April 19, 2015 10:45 am

Let’s save the C-word talk until after the ballots are cast: Rae

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WATCH: Former Liberal leader Bob Rae discusses reasons opposition parties don’t want to talk coalition until after ballots are cast.

OTTAWA —‘Tis the season … to be speculating. But there’s a limit to how much Canadians can, or even should, try to figure out ahead of this year’s federal election, said Bob Rae, former Liberal leader and Ontario premier.

His suggestion: stop when you reach the point where you’re trying to guess the party leaders’ post-election moves.

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“What the [poll] numbers tell me today is that there is everything to play for, for each of the parties,” Rae said in an interview on The West Block with Tom Clark. “All of them can … possibly win outright the next election.”

In just six short months the campaigning and posturing will wrap up, sending Canadians to the ballot boxes and a new government to the House of Commons. How different or similar the 42nd Parliament might look to today’s, though, that’s the big mystery pollsters, academics and political aficionados are trying to figure out.

READ MORE: Justin Trudeau tumbles from top pick for prime minister, poll shows

Well, it’s looking like a minority, at least according to recent polls. But it doesn’t end there; the talk simply moves to the possibility of, yes, the old C-word, coalitions.

If Canadians elect a minority on Oct. 19, will the second and third place parties join forces — whether through coalition or an accord of some sort?

“You’ve got to hold back on speculating what’s going to happen until you see what the number are after an election,” said Rae, who served as Liberal leader until party members elected Justin Trudeau.

There is a reality, and that is that there will not be a coalition before the election.

– Bob Rae

The Liberal leader this week was asked at least twice about the possibility of joining forces with the New Democrats in order to take power from the Conservatives, should the possibility present itself.

At first, he said maybe, maybe not. The next day, however, he said absolutely no chance, not even when pigs fly.

READ MORE: Is the race to form federal government as close as it seems? Maybe not, poll suggest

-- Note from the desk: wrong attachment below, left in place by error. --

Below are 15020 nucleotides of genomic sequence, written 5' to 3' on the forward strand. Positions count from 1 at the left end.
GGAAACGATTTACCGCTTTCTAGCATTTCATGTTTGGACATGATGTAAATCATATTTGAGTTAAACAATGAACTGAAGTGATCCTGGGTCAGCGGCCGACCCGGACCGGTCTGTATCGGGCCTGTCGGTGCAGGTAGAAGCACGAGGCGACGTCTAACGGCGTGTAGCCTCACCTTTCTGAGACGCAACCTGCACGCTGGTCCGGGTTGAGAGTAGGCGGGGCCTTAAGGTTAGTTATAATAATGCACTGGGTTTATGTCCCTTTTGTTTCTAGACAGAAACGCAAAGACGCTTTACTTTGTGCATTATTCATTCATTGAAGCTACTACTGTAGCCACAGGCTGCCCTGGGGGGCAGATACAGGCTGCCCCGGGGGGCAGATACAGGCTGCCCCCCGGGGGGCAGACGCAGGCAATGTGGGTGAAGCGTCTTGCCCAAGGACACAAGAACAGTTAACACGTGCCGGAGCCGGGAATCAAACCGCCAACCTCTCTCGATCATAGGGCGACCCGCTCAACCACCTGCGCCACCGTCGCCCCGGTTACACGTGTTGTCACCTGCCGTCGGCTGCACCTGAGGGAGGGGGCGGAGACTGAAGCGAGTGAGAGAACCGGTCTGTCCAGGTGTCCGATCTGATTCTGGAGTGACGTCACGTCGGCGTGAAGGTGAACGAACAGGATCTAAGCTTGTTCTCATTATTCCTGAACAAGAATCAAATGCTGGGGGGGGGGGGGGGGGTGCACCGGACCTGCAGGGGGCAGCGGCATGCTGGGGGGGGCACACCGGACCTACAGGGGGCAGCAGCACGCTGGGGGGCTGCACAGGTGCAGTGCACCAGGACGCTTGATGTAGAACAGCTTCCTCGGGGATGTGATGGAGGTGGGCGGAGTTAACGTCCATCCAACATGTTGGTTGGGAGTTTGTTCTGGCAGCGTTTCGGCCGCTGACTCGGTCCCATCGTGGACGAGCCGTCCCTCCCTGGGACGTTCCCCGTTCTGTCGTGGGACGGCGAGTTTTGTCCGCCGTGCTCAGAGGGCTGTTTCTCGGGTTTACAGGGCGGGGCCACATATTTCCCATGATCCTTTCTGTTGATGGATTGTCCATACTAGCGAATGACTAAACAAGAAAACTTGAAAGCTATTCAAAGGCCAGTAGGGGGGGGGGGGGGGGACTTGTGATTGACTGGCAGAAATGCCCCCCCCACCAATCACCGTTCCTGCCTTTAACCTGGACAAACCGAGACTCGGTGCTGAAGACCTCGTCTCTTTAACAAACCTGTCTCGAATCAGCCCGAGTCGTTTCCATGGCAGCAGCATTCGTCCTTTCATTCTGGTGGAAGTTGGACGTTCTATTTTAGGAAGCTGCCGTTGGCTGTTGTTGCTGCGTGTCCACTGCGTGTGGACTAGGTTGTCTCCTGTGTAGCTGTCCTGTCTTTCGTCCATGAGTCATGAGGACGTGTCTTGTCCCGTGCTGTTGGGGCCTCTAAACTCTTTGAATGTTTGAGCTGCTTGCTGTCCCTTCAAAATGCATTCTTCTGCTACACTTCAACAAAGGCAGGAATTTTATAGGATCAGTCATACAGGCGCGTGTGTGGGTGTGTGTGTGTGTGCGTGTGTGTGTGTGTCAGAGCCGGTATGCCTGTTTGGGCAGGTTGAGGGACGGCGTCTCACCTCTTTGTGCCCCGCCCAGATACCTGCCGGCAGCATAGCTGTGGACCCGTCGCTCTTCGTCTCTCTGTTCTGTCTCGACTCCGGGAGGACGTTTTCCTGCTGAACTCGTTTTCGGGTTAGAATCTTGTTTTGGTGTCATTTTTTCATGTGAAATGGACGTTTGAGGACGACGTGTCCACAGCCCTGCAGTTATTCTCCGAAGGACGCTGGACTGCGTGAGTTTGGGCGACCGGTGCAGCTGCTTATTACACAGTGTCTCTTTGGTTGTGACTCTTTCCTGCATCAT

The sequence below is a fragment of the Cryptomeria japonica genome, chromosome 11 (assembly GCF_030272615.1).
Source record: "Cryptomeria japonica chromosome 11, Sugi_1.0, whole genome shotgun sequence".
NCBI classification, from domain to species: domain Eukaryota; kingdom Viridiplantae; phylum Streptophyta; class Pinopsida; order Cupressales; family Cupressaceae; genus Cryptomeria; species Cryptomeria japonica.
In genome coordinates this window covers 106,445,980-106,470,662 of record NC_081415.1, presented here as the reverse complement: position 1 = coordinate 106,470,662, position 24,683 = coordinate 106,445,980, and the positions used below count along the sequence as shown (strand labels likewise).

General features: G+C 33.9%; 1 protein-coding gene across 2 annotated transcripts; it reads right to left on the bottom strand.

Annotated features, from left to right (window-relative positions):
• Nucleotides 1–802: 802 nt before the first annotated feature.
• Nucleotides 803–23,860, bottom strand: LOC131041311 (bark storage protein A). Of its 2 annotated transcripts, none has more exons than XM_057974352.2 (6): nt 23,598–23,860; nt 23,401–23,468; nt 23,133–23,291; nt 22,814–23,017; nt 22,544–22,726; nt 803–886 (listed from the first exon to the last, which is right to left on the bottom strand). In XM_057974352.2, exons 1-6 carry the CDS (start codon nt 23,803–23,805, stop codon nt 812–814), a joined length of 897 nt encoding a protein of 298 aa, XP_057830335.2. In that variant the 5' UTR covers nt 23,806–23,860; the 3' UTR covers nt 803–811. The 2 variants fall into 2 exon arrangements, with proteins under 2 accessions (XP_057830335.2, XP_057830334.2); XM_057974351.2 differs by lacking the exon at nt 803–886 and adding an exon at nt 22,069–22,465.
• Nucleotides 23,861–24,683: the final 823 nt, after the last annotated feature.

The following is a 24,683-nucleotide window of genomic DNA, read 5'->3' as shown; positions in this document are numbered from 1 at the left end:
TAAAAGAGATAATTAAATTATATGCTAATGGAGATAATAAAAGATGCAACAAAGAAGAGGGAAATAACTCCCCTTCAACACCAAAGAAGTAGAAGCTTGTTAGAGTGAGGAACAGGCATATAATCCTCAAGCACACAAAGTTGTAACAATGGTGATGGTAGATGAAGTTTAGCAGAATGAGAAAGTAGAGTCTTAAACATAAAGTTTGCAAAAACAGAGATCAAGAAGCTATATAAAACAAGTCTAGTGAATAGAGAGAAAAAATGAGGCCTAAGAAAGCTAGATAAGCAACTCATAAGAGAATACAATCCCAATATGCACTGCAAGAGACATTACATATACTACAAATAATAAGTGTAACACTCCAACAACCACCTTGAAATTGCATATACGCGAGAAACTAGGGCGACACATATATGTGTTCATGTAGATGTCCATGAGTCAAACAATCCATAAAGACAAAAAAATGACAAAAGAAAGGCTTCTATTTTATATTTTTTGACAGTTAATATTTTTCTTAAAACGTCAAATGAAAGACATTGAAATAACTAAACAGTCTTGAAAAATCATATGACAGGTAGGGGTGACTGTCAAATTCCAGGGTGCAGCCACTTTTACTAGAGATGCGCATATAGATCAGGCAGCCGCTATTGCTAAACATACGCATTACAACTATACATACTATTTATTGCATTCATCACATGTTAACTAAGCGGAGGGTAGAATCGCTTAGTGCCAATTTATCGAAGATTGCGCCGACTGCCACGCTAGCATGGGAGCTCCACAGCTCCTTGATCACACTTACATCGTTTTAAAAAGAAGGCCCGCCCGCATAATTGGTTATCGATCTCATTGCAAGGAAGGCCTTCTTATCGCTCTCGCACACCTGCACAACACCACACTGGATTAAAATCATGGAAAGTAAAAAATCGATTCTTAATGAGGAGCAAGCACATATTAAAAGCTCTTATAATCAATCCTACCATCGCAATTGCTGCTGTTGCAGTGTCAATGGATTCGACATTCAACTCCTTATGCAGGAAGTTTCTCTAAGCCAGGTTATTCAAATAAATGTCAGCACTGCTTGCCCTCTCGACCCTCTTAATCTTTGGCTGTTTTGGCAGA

“I don’t think anybody – Mr. Trudeau or [NDP leader Tom] Mulcair, really wants to get into the fame of talking about what might happen after the election,” Rae said, recalling the political “field days” Stephen Harper has had in years past when his opponents have contemplated agreements.

“I think Mr. Trudeau is saying, ‘Look, no I don’t want to get into that fame and I don’t want to give anybody any way of thinking that there is some other way of defeating Mr. Harper other than voting for the Liberal party.”

There is everything to play for, for each of the parties.

– Bob Rae

Whether everyone or anyone can hold off on the coalition speculation for six months remains an unknown, Rae admitted.

“But there is a reality and that is that there will not be a coalition before the election,” he said. “There certainly was talk over the years about cooperation between the parties in terms of presenting candidates.  There is no prospect of that happening.  The NDP doesn’t want to do it.  The Liberals don’t want to do it.  Not going to happen.”

As to what happens after the votes are cast and counted? Rae says that’s another story, one to remain untold until the fall.

By the numbers:

WATCH: Walk through a virtual House of Commons with us as we look at the number of seats each party secured in 2011 and the projected results for the 2015 election.

Canada is about to play musical chairs in the House of Commons. This election year, though, 30 more chairs will be added, reflecting the growth and distribution of the country’s population.

In 2011, the Conservatives won 166 seats.

It was the NDP’s best showing ever at 103.

The Liberals had their worst showing, winning only 34 seats.

The Bloc Quebecois won 4, and the Green Party won 1.

Now redistributing the 2011 outcome with the new seats would have given the Conservatives 22 more seats, 188 overall and a strong majority, and would have left the opposition parties even further behind. But voter preference has shifted since 2011 so let’s have a look at that.

On that election night, the Conservatives won 40 per cent of the popular vote. The NDP 31 per cent and the Liberals a shocking 19 per cent.

In the most recent Ipsos poll for Global News, everything is much closer; the Conservatives in front but at 33 per cent, the Liberals 31 per cent, and the NDP running third with 23 per cent.

So what does that mean?

Both threehundredeight.com and Laurier University crunch all the recent polls to project seats for each party in the next election.  So we crunched all of their recent numbers and here is what came out:

That big spread the Conservatives had at 188 drops considerably down to 139. That’s short of 170, the new threshold that Stephen Harper needs for a majority. The Liberals would jump to second with 117 seats, the NDP back to third with 77 seats.

WATCH: The extended interview with former Liberal leader and Ontario premier Bob Rae.

© 2015 Shaw Media

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